dandyARCHIVE: A Cyclical History: Through the ages of Toronto’s bike history – updated

Mayor John Sewell about town. Photo courtesy of John Sewell.

A Cyclical History: Through the ages of Toronto’s bike history

Original text and updates by Steve Brearton

~ This article first appeared in dandyhorse’s Issue No 1, Summer 2008 ~


In Toronto’s earliest recorded bicycle accident, a bike hits a pedestrian with such force the victim fainted and ‘had to go to bed at once.’


Reports of ‘hackmen’ who ‘delight in driving bicyclists onto the rough parts of the road.


Two members of the Toronto Bicycle Club share the fastest time for the Belleville to Toronto run by completing the 117-mile route in just less than 14 hours – better than 8 mph.


Eli Franklin Irwin becomes Toronto’s first known bicycle commuter riding his high wheeler on a periodic three hour trip between the U of T medical school and his
home in Newmarket.


Tem Lawlor, of the Wanderers’ Bicycle Club, is reported to be the first Torontonian to ride a modern safety bicycle. Lawlor, is nick-named “the hearse” for assisting “capsized high wheelers” on club runs.


With suitable road surfaces a concern for the “thronging wheelmen and wheelwomen,” cyclists favour using the ‘Devil Strip’– the paved space between sets of streetcar track.


Despite its popularity, cycling is perceived as dangerous: Grace Hospital is rumoured to be “full” of women cyclists suffering spinal damage.


The city outlaws ‘scorching.’ “Will it be possible for pedestrians to cross the street at all,” the Globe asks, “Without taking out an accident policy beforehand?”


Bicycle theft is a major concern and organized gangs are said to be stealing bikes, disassembling them and shipping them to U.S. cities for re-sale.


Toronto passes comprehensive regulations for bicyclists – children are barred from double-riding and cyclists must keep hands and feet upon the handlebars and peddles.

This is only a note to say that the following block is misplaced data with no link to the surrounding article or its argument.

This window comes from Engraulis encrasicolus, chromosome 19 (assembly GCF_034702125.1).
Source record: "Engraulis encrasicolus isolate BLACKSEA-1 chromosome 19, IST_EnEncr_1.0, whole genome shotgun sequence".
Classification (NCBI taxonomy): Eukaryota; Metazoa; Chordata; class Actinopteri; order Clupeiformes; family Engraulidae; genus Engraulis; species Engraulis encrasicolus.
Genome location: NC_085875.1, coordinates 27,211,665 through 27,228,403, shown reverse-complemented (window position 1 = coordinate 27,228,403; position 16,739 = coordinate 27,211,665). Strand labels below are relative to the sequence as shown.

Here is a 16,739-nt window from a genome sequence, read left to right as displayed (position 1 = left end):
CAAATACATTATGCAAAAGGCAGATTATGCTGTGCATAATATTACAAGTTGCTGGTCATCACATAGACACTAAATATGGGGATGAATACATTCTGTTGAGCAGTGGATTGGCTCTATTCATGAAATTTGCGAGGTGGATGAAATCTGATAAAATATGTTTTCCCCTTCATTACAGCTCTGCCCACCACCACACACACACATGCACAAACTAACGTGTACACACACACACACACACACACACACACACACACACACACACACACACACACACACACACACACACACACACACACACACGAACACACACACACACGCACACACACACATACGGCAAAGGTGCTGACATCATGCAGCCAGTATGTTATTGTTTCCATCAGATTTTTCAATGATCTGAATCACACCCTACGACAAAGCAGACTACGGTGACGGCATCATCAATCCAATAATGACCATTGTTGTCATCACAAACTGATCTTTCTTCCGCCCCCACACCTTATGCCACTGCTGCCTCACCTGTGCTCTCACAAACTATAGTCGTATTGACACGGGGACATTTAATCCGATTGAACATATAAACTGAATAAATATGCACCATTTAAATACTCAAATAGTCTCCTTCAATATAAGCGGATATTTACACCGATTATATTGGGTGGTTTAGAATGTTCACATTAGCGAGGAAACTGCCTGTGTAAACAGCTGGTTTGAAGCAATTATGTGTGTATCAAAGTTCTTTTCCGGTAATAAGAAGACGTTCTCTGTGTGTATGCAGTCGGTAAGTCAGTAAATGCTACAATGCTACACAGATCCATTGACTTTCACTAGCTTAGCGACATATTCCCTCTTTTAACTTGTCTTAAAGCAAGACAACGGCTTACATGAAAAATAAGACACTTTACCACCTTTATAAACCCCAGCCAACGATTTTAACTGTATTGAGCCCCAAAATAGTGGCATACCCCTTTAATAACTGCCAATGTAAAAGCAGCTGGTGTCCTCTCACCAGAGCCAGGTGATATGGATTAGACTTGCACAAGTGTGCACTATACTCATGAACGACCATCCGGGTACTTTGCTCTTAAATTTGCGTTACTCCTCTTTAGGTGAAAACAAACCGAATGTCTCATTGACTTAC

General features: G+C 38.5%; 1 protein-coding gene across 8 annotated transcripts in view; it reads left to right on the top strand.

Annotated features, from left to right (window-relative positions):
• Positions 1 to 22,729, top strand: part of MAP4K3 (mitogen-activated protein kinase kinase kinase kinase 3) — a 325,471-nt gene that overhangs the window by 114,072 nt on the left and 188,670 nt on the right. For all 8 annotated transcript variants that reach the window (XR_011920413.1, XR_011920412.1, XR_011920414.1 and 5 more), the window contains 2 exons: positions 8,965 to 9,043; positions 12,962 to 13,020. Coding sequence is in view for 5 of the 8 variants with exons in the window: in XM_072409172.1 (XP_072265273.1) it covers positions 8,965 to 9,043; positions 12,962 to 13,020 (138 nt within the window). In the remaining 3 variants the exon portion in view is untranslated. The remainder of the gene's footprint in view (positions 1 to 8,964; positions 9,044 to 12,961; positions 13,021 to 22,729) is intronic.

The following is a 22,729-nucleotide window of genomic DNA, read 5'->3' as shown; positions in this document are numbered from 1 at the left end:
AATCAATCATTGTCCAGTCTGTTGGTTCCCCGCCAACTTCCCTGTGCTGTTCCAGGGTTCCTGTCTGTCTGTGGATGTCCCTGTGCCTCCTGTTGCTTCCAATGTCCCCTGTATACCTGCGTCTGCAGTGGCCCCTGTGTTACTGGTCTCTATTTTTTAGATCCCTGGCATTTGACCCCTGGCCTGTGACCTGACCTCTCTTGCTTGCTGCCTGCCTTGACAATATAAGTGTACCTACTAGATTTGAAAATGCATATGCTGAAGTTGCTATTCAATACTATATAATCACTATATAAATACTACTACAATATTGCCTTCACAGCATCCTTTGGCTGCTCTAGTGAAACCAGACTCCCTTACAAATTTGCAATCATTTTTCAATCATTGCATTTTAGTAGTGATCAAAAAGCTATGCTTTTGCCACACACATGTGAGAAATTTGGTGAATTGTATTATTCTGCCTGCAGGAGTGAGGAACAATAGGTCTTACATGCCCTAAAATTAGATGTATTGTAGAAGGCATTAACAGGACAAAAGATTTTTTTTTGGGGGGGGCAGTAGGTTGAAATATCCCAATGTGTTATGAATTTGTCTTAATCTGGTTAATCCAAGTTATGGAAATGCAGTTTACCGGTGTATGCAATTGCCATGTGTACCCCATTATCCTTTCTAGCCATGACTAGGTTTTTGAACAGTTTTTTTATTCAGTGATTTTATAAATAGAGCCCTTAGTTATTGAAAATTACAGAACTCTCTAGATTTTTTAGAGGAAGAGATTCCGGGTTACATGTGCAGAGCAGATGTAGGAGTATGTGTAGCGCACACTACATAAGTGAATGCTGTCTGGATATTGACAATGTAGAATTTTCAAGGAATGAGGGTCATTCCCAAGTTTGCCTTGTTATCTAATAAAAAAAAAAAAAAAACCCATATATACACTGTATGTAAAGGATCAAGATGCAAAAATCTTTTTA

The wooden bicycle track is torn up at Hanlan’s Point. “Unless a firstclass burlesque show together with other attractions are added,” writes one commentator. “I do not suppose that 200 people could be induced to witness a race meet.”


Toronto cyclist Bill Morton, along with W.E. Andrews, W. Anderson and Fred McCarthy, wins bronze at the London Olympics in the 4,000 m team pursuit.


“The bicycle is rapidly becoming a big factor [of ] daily life. The bicycle is serving the school boy, the school girl, the office man, the worker [and] the salesman.” From the Globe and Mail.

1920 to 1935

During this inter-war period, Canadian manufacturers enjoy record sales and produce over 330,000 bicycles. CCM notes increasing numbers of women riders and says the bicycle as a “dignified and effective means of ‘reducing’ is fast becoming the vogue.”


Toronto’s Willie Spencer wins the first of his world indoor cycling titles in Paris. He would repeat the feat 1923 and 1925.


Bob McLeod, a Canadian National Telegraph messenger from Toronto, wins the 10-mile race at the 1934 British Empire Game and upon returning is carried up Bay Street in a flag draped chair by a mass of messengers.


With an estimated 50,000 cyclists in Toronto, safety becomes a concern. During a four-month period 163 cyclists are injured in collisions with motor vehicles.


Nearly half of the average 2,184 bicycles stolen annually in the city are never recovered.


“The many cyclists crowded off the pavement by motor traffic, blithely tear along the sidewalks, frightening and occasionally bumping pedestrians.” From the Globe and Mail.


European immigration to Toronto causes a resurgence in bike racing and clubs request a wooden track to be built at the Canadian National Exhibition grounds. City officials turn down the request.


Newly elected councillor John Sewell is called ‘undignified’ and ‘disrespectful’ when he rides to City Hall on a bicycle. “You were all alone riding then,” remembers Sewell.